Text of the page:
C.I.A. Director Goss Resigns

The is the same CIA agent known to me since 1974 that works with General Petraous during Iraqi Freedom. 

One person to note is Commander George Driscoll (Walnut Creek, LLHS) of the Contra Costa DA's offices was located in Iraq in control of the CIA detention centers located throughout the region.  One highly dubious connection is Spc James Coon (Walnut Creek, LLHS) was killed during August 2007 in Balad, Iraq.



C.I.A. Director Goss Resigns

By DAVID STOUT MAY 5, 2006
WASHINGTON, May 5 — Porter J. Goss abruptly resigned today as director of the Central Intelligence Agency, a post that had been diminished in the restructuring of the intelligence bureaucracy after the Sept. 11 attacks.
With Mr. Goss sitting next to him in the Oval Office, President Bush said the director had offered his resignation this morning. "I've accepted it," Mr. Bush said, praising the retiring director for his "candid advice" and his integrity.
The president said Mr. Goss had led the C.I.A. "ably" through a period of transition, and that he had "helped make this country a safer place." Mr. Bush did not mention a successor, but The Associated Press reported that a senior administration official said one could be chosen as soon as Monday.
Mr. Goss said it had been "a very distinct honor and privilege" to lead the C.I.A. "I would like to report to you that the agency is back on a very even keel and sailing well," Mr. Goss said. He did not explain his decision, and both he and Mr. Bush ignored questions after making their statements.
But it was no secret in Washington that Mr. Goss and John D. Negroponte, the director of national intelligence whose position came into existence as the result of the Sept. 11 attacks, had engaged in turf battles. Mr. Negroponte was at the Oval Office announcement, but said nothing.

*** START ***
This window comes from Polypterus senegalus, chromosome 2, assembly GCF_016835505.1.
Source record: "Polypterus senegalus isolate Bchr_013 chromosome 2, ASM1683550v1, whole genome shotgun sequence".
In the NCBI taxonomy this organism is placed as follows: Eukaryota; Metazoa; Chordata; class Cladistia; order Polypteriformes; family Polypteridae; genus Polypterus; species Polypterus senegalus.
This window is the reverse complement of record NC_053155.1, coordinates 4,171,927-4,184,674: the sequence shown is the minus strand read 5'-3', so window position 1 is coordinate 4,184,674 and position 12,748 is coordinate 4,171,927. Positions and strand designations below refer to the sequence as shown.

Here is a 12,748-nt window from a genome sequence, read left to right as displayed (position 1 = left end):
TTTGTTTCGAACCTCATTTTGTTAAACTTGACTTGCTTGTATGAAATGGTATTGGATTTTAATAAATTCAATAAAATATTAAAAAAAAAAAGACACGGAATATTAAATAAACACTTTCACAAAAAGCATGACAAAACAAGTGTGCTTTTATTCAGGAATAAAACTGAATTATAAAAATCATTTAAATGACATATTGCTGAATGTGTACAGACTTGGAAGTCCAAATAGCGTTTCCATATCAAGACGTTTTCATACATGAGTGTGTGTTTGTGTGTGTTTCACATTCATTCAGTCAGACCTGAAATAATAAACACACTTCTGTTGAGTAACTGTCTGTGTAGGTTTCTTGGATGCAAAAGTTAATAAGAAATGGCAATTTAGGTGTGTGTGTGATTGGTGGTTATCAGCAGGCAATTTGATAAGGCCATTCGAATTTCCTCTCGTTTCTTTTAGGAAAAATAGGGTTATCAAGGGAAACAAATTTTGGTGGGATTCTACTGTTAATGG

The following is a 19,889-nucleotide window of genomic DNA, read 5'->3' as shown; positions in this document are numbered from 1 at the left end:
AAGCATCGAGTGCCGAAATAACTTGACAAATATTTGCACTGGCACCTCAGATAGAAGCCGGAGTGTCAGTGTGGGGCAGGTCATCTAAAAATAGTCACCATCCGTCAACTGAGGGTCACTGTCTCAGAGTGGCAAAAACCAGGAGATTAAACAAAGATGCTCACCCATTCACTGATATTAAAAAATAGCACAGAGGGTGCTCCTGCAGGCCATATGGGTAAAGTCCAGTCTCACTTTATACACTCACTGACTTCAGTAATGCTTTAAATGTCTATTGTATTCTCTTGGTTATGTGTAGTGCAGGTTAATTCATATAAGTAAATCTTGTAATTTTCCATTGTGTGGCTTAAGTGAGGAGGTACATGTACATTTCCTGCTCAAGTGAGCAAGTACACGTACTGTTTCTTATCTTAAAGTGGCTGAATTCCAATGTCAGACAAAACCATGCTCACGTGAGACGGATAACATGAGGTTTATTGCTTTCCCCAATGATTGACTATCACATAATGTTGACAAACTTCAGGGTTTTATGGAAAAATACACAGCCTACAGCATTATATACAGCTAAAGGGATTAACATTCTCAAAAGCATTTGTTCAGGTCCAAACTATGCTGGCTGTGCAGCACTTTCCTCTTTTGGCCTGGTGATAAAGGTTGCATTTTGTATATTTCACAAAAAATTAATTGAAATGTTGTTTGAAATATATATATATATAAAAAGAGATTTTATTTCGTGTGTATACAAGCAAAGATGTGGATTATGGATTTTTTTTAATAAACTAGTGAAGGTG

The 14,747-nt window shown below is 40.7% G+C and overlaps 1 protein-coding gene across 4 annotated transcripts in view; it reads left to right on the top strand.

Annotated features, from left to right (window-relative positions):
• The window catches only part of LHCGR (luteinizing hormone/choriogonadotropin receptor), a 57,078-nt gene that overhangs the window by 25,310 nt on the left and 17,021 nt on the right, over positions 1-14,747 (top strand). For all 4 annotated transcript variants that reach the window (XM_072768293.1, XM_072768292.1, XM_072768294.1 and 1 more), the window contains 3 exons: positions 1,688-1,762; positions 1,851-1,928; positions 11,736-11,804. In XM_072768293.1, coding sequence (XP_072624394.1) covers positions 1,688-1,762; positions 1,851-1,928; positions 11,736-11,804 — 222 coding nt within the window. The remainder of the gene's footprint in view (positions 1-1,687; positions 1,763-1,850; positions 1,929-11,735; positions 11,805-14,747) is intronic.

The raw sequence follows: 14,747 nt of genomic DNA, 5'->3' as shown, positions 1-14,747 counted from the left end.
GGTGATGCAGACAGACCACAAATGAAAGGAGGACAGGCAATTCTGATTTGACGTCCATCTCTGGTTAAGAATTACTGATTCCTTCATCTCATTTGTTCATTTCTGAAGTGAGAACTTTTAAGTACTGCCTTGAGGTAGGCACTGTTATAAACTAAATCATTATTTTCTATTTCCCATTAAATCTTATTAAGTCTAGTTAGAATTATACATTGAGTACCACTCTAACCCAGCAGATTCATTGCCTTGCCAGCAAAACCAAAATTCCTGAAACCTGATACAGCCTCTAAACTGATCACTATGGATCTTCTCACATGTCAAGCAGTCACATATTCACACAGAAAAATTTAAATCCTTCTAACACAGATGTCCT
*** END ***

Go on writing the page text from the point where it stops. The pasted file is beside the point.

Mr. Goss's time with the C.I.A. was marked by the departure of many long-time agency officials, some of whom complained that he had been overly political in his approach to his job. Mr. Goss sometimes appeared uncomfortable in the office, as when he remarked in early 2005 that the workload was heavy and he sometimes felt pulled in different directions.
Photo


President Bush and Porter Goss in the Oval Office. CreditDoug Mills/The New York Times
Mr. Goss's departure comes as the president and his top aides are trying to reinvigorate an administration whose public support has sagged in recent public opinion surveys. The new White House chief of staff, Joshua Bolten, has already announced some changes and has said that more are on the way. And he pointedly invited people who were thinking of leaving the administration by the end of the year to step down a lot sooner.
Mr. Goss, a former Republican Congressman from Florida who headed the House Intelligence Committee and was once a C.I.A. officer, became director in September 2004, succeeding George J. Tenet. His tenure was, as Mr. Bush said, a time of transition _ and undeniably a painful one.
The C.I.A., whose prestige had suffered from intelligence failures on terrorism and Iraq before Mr. Goss arrived, was further reduced in power and official stature by the reorganization of intelligence-gathering that followed the post-mortems over the attacks on the World Trade Center and the Pentagon on Sept. 11, 2001.
The independent bipartisan commission that investigated the 9/11 attacks recommended the creation of a new post, national intelligence director, that would have supreme power over the C.I.A., the Federal Bureau of Investigation and other agencies in the far-flung intelligence bureaucracy.
Congress accepted that recommendation, creating the new post, which is now filled by Mr. Negroponte, former ambassador to the United Nations and Iraq. He displaced the C.I.A. director as the president's principal intelligence adviser and took what had been Mr. Goss's seat at meetings of the president's key national security aides.
When he took over the C.I.A. in September 2004, Mr. Goss vowed to work hard at "breaking some molds" and getting "more and more of our officers out of Washington." The C.I.A. and the F.B.I. were both criticized by the 9/11 commission.
Mr. Bush said today that Mr. Goss had "instilled a sense of professionalism" at the C.I.A. "He honors the proud history of the C.I.A., an organization that is known for secrecy and accountability," Mr. Bush said.
But Senator Pat Roberts, the Kansas Republican who heads the Senate Intelligence Committee, issued a somewhat tepid statement. The senator praised Mr. Goss for his service and acknowledged that he had taken over at a difficult time. "Porter made some significant improvements at the C.I.A.," Mr. Roberts said, "but I think even he would say they still have some way to go."
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